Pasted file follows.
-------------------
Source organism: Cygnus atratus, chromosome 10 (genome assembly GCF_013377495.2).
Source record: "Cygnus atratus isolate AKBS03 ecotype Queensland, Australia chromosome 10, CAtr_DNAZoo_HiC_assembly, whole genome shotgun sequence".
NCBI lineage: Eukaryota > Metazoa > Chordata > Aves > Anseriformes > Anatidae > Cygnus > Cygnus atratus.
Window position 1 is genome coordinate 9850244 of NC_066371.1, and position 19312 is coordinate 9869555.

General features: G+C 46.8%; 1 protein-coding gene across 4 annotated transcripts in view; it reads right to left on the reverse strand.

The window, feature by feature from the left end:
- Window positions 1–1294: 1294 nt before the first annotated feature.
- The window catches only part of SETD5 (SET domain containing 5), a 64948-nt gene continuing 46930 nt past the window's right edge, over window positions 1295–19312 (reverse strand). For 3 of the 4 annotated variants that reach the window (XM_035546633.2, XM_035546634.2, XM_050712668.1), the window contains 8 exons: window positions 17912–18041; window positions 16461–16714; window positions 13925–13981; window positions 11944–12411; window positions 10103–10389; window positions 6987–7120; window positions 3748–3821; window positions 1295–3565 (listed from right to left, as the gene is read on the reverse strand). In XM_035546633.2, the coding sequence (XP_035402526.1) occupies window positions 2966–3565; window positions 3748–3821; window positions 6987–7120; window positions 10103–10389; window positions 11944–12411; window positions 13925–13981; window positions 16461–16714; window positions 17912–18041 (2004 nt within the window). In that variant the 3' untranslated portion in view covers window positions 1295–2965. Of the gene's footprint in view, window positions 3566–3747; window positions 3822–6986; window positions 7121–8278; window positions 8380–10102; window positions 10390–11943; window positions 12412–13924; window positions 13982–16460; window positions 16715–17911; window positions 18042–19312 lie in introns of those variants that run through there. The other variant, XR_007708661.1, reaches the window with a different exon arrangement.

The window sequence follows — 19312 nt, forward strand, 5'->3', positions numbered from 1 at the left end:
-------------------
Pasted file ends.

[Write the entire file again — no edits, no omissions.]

Source organism: Cygnus atratus, chromosome 10 (genome assembly GCF_013377495.2).
Source record: "Cygnus atratus isolate AKBS03 ecotype Queensland, Australia chromosome 10, CAtr_DNAZoo_HiC_assembly, whole genome shotgun sequence".
NCBI lineage: Eukaryota > Metazoa > Chordata > Aves > Anseriformes > Anatidae > Cygnus > Cygnus atratus.
Window position 1 is genome coordinate 9850244 of NC_066371.1, and position 19312 is coordinate 9869555.

General features: G+C 46.8%; 1 protein-coding gene across 4 annotated transcripts in view; it reads right to left on the reverse strand.

The window, feature by feature from the left end:
- Window positions 1–1294: 1294 nt before the first annotated feature.
- The window catches only part of SETD5 (SET domain containing 5), a 64948-nt gene continuing 46930 nt past the window's right edge, over window positions 1295–19312 (reverse strand). For 3 of the 4 annotated variants that reach the window (XM_035546633.2, XM_035546634.2, XM_050712668.1), the window contains 8 exons: window positions 17912–18041; window positions 16461–16714; window positions 13925–13981; window positions 11944–12411; window positions 10103–10389; window positions 6987–7120; window positions 3748–3821; window positions 1295–3565 (listed from right to left, as the gene is read on the reverse strand). In XM_035546633.2, the coding sequence (XP_035402526.1) occupies window positions 2966–3565; window positions 3748–3821; window positions 6987–7120; window positions 10103–10389; window positions 11944–12411; window positions 13925–13981; window positions 16461–16714; window positions 17912–18041 (2004 nt within the window). In that variant the 3' untranslated portion in view covers window positions 1295–2965. Of the gene's footprint in view, window positions 3566–3747; window positions 3822–6986; window positions 7121–8278; window positions 8380–10102; window positions 10390–11943; window positions 12412–13924; window positions 13982–16460; window positions 16715–17911; window positions 18042–19312 lie in introns of those variants that run through there. The other variant, XR_007708661.1, reaches the window with a different exon arrangement.

The window sequence follows — 19312 nt, forward strand, 5'->3', positions numbered from 1 at the left end: